A good way to think about a decorator is to conceptualize it as a function that is applied to a function. In the case of the @log method decorator, you apply the decorator's corresponding log() function to the method that's decorated. For example, the following code applies the log() function that corresponds to the @log decorator to the print() method:

print(text: string): void {
  console.log(`Printer class is printing: ${text}`);

However, it's just not a matter of the log() function simply running the print() method. There's more going on. TypeScript does something special.

Whenever a decorator's function is called, TypeScript automatically passes a predefined set of parameters to that function. What those parameters are varies by the decorator type. In the case of a method decorator, the parameters passed to the decorator function are target: any, propertyKey: string and descriptor: PropertyDescriptor.

The purpose of the predefined parameter is to describe various aspects of the method that's being decorated, such as the following:

  • The parameter propertyKey reports the name of the method that's being decorated.
  • The target parameter describes the class that is the parent of the method that's being decorated.
  • The descriptor parameter, which is a PropertyDescriptor object, has a property named value.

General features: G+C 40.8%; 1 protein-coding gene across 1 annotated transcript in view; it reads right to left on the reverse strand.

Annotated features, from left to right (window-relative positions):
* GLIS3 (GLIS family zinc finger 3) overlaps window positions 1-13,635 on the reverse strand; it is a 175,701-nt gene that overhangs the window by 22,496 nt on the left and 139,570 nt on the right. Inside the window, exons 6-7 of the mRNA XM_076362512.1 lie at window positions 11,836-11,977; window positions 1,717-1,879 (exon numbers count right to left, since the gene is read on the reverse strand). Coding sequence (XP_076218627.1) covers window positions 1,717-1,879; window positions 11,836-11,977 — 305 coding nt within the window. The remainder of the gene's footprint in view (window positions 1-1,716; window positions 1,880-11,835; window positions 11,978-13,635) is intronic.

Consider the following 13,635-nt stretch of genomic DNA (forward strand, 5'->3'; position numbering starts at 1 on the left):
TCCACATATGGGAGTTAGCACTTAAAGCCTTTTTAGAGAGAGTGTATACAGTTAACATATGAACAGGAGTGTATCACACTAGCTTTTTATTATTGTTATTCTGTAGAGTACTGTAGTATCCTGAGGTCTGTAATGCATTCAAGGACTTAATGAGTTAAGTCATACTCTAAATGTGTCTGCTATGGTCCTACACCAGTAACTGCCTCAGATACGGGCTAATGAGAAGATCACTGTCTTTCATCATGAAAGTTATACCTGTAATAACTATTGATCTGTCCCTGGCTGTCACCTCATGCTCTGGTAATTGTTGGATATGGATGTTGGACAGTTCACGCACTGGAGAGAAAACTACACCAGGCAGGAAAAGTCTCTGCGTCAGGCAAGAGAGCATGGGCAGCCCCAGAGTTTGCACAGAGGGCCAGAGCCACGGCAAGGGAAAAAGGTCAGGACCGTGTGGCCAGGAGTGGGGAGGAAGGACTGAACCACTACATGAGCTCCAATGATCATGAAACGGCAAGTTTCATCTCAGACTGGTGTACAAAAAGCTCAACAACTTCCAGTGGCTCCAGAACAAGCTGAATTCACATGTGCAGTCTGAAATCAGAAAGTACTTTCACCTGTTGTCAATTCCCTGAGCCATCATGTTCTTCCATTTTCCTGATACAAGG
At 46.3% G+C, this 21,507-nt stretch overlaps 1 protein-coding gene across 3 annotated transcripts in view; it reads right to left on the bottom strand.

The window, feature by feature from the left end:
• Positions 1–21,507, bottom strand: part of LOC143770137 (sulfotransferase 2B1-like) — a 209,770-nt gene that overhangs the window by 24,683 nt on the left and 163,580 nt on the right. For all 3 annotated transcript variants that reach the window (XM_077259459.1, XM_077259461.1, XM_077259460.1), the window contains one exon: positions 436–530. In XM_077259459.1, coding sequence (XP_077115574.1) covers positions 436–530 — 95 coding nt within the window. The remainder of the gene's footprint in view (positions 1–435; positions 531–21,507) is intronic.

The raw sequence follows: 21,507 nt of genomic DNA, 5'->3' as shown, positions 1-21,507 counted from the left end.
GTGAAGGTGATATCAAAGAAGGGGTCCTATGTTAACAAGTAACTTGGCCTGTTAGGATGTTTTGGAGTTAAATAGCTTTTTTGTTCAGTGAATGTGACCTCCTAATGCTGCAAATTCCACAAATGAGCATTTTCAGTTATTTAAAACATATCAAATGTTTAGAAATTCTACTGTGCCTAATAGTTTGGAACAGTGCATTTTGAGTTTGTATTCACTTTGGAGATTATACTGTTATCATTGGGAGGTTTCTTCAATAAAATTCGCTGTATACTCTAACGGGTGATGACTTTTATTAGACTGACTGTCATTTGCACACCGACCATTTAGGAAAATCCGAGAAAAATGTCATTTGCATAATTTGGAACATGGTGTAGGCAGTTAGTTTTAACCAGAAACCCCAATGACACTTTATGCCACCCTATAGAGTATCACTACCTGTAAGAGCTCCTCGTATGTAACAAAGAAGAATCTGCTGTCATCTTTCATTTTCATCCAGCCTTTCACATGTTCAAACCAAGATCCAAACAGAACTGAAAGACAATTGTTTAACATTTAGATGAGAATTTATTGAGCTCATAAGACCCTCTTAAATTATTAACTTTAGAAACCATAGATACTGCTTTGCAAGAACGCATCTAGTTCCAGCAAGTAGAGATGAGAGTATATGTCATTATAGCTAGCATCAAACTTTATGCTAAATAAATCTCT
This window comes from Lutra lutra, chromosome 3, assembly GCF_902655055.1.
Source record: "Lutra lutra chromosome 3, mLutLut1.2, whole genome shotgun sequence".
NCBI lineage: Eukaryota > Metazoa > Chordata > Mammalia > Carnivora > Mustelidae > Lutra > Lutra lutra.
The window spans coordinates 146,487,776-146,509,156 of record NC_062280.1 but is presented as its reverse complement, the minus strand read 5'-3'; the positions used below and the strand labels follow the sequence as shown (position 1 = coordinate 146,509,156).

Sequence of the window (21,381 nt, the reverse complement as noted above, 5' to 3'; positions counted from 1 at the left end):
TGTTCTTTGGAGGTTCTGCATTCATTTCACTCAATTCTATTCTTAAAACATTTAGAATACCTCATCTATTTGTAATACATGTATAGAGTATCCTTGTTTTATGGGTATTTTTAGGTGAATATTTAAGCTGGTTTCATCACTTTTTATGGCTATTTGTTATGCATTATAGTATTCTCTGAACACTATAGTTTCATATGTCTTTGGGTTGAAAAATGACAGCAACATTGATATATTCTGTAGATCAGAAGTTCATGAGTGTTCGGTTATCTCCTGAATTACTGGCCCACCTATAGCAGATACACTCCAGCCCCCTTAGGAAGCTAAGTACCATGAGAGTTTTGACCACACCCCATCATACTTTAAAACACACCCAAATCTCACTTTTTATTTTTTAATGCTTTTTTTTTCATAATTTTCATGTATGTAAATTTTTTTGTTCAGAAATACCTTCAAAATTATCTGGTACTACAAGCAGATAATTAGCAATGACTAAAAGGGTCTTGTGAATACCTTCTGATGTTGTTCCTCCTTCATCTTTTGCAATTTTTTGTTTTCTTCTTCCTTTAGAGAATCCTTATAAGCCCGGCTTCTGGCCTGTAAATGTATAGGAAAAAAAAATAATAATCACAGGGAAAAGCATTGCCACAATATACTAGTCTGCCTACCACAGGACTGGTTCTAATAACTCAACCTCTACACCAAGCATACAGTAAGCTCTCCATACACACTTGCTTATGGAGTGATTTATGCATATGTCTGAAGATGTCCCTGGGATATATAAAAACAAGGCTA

• The PropertyDescriptor.value represents the function that is the actual behavior of the method that's being decorated.

There is another implicit variable named args which is not passed as a parameter, but provided by TypeScript at runtime and is accessible from within the decorator function nonetheless. The variable args describes the parameters of the method that's being decorated.

Example 3 below shows the source code for the function for the @log decorator. The function's documentation is provided inline at the start of the function code. The listing is heavily commented; an analysis of the code will follow.

1 /***************************************
2  * This is a method decorator that adds before
3  * and after logging behavior to a decorated method
4  * @param target, the class the contains the decorated method
5  * @param propertyKey, the name of the decorated method
6  * @param descriptor, has the following properties:
7  *                    • writable: boolean
8  *                    • enumerable: boolean
9  *                    • configurable: boolean
10 *                    • value: Function, is the behavior of the method 
11 *                    • Object, is the base TypeScript object from which the
12 *                      class is derived
13 */
14 export const log = (target: any, propertyKey: string, descriptor: PropertyDescriptor) => {
15    // Capture the functional behavior of the decorated method
16    const originalMethod = descriptor.value;
17    // Override the decorated method's behavior with new behavior
18    descriptor.value = function (...args: any[]) {
19        let msg: string;
20        // The decorated method's parameters will be passed in as args.
21        // We'll assume the decorated method might only have a single parameter,
22        // check to see if it's been passed in the method
23        if(args[0]){
24            msg = (`${propertyKey}, that has a parameter value: ${args[0]}`)
25        }
26        else{
27            msg = `${propertyKey}`
28        }
29        // Emit a message to the console
30        console.log(`Logger says - calling the method: ${msg}`);
31        // Execute the behavior originally programmed in